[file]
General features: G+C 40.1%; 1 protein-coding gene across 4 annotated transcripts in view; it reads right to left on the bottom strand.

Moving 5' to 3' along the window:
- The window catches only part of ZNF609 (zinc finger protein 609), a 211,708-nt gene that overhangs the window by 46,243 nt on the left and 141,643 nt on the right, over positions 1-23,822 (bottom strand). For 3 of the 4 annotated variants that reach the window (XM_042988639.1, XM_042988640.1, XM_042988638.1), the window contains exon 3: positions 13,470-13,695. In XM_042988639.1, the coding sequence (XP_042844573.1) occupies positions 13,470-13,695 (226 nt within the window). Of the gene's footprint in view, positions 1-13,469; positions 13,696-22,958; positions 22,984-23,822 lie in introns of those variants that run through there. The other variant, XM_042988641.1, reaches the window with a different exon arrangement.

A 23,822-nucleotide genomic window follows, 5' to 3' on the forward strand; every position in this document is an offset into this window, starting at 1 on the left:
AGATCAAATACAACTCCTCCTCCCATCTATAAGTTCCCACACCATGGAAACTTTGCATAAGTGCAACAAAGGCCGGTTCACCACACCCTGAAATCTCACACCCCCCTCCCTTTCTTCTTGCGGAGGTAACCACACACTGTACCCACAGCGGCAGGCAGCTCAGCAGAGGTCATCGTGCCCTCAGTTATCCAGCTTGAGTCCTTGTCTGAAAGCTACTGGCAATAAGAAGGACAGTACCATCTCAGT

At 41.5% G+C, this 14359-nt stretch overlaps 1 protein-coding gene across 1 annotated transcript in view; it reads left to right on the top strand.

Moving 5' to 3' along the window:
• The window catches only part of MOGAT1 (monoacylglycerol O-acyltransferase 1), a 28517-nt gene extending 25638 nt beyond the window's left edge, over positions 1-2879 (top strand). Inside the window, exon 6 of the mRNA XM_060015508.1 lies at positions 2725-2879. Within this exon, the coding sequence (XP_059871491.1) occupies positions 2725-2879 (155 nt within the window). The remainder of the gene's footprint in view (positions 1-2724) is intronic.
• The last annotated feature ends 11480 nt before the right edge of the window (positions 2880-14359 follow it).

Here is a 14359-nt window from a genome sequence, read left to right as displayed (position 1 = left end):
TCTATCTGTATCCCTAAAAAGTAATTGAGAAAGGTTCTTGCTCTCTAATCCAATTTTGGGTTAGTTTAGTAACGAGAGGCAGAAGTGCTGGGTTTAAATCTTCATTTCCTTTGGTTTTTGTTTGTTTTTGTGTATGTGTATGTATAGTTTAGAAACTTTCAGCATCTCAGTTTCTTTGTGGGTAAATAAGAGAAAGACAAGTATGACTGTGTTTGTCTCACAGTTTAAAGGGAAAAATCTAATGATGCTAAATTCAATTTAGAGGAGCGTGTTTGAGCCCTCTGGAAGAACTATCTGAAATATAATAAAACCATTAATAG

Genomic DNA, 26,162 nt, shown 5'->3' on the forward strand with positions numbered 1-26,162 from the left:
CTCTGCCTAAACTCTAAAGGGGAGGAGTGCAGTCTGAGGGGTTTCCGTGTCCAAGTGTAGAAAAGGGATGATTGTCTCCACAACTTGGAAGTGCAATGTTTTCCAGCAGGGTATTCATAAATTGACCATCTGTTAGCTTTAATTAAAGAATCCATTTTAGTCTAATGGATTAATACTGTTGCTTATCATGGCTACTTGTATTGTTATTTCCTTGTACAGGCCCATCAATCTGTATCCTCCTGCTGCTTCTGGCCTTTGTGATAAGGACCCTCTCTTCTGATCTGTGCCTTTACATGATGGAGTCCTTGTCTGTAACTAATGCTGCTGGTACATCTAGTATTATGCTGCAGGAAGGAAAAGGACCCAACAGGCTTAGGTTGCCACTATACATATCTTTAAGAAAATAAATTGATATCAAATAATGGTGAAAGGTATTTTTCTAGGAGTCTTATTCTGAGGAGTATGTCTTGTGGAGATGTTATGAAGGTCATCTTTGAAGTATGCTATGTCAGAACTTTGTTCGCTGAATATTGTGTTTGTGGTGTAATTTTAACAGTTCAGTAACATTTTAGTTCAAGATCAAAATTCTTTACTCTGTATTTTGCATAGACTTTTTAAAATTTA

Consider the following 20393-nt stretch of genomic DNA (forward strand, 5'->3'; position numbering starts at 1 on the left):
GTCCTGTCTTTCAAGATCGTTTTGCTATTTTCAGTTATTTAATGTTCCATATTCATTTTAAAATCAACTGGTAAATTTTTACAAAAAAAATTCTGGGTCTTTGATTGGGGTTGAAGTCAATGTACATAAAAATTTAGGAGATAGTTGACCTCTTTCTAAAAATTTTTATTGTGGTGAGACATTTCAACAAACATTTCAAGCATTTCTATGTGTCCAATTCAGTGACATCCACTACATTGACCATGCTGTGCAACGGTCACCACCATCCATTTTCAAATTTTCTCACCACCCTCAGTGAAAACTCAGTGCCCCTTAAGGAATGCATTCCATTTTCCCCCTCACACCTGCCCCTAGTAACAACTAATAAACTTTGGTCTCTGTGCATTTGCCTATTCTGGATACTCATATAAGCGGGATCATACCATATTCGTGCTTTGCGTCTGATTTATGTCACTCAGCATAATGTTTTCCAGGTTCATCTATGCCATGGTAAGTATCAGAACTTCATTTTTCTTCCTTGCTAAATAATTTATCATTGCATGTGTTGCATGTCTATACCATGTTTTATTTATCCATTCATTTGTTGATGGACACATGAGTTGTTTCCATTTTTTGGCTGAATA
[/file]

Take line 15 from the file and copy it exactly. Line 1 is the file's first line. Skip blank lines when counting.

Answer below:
GTCCTGTCTTTCAAGATCGTTTTGCTATTTTCAGTTATTTAATGTTCCATATTCATTTTAAAATCAACTGGTAAATTTTTACAAAAAAAATTCTGGGTCTTTGATTGGGGTTGAAGTCAATGTACATAAAAATTTAGGAGATAGTTGACCTCTTTCTAAAAATTTTTATTGTGGTGAGACATTTCAACAAACATTTCAAGCATTTCTATGTGTCCAATTCAGTGACATCCACTACATTGACCATGCTGTGCAACGGTCACCACCATCCATTTTCAAATTTTCTCACCACCCTCAGTGAAAACTCAGTGCCCCTTAAGGAATGCATTCCATTTTCCCCCTCACACCTGCCCCTAGTAACAACTAATAAACTTTGGTCTCTGTGCATTTGCCTATTCTGGATACTCATATAAGCGGGATCATACCATATTCGTGCTTTGCGTCTGATTTATGTCACTCAGCATAATGTTTTCCAGGTTCATCTATGCCATGGTAAGTATCAGAACTTCATTTTTCTTCCTTGCTAAATAATTTATCATTGCATGTGTTGCATGTCTATACCATGTTTTATTTATCCATTCATTTGTTGATGGACACATGAGTTGTTTCCATTTTTTGGCTGAATA